I have been somewhat skeptical of the notion that the Senate overwhelmingly passing a comprehensive immigration reform bill – 70 votes in favor seems to be the benchmark here – will, in and of itself, force the House to accept a pathway to citizenship or otherwise palpably move the House's conservative majority. I thought the juxtaposition of a strong bipartisan Senate majority running up against a very partisan House might strengthen reform advocates at the margin (especially those concerned about the party's image), but I also tend to view arguments revolving around legislative momentum as being overhyped in the same way that the bully pulpit and the "Green Lantern" theory of presidential leadership – that Republican intransigence owes to a failure of will on President Obama's part – tend to be wildly overdrawn.
But I thought running up the score in the Senate was, on balance, a good thing. Ezra Klein makes a couple of fairly compelling arguments today, however, that a big Senate win could backfire.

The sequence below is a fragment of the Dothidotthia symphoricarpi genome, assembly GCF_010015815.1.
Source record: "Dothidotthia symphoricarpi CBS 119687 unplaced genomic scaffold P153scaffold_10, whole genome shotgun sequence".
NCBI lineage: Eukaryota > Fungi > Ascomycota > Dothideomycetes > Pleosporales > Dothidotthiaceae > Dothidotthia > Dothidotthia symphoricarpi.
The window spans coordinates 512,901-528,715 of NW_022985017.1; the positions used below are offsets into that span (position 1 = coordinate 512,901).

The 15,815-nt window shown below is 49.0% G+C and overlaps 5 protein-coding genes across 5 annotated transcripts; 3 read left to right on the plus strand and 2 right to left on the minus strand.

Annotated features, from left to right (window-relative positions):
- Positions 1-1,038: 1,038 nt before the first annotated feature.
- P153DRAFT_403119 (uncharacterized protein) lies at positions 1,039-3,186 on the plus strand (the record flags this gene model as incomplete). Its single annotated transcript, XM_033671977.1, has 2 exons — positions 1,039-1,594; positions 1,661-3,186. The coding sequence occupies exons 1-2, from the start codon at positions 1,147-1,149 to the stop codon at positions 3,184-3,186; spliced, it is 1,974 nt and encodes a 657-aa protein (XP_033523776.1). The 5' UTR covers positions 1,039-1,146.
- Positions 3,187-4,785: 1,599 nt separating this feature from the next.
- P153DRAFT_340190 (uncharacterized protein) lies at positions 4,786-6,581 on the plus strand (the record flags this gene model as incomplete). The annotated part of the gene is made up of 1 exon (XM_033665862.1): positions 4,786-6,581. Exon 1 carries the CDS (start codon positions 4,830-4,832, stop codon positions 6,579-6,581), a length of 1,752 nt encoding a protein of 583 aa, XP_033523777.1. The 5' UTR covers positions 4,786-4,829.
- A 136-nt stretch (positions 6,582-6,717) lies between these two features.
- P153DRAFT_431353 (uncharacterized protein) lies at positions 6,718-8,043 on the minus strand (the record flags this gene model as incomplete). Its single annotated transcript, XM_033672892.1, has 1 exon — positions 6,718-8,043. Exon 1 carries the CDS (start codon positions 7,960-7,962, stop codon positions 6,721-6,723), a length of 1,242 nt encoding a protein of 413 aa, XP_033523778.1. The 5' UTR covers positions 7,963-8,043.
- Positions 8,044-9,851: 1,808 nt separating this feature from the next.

The Senate typically jams the House by passing legislation with 60 votes and then arguing the compromise is so delicate that it can't be substantially modified. In this case, the House could plausibly argue that the Senate has at least 10 votes to spare (and 19 if there's no viable filibuster) and so can afford to move towards the House in conference.
It could backfire in another way, too. Everyone in the House agrees that the House bill will have to be measurably to the right of the Senate bill. So every reasonable (or at least non-deal killing) compromise the Senate makes to get 70 votes is one fewer non-deal killing compromise the House can make to show they've pulled the Senate bill to the right. And if there are no big non-deal killing compromises available to them, that doesn't mean they'll simply pass the Senate bill unchanged. It means they'll start in on revisions that will kill the deal.
It's a reminder that focusing too much on the big headline (70 votes!) can cause you to lose sight of the finer points that can make the difference between passing a bill and wondering where everything went wrong.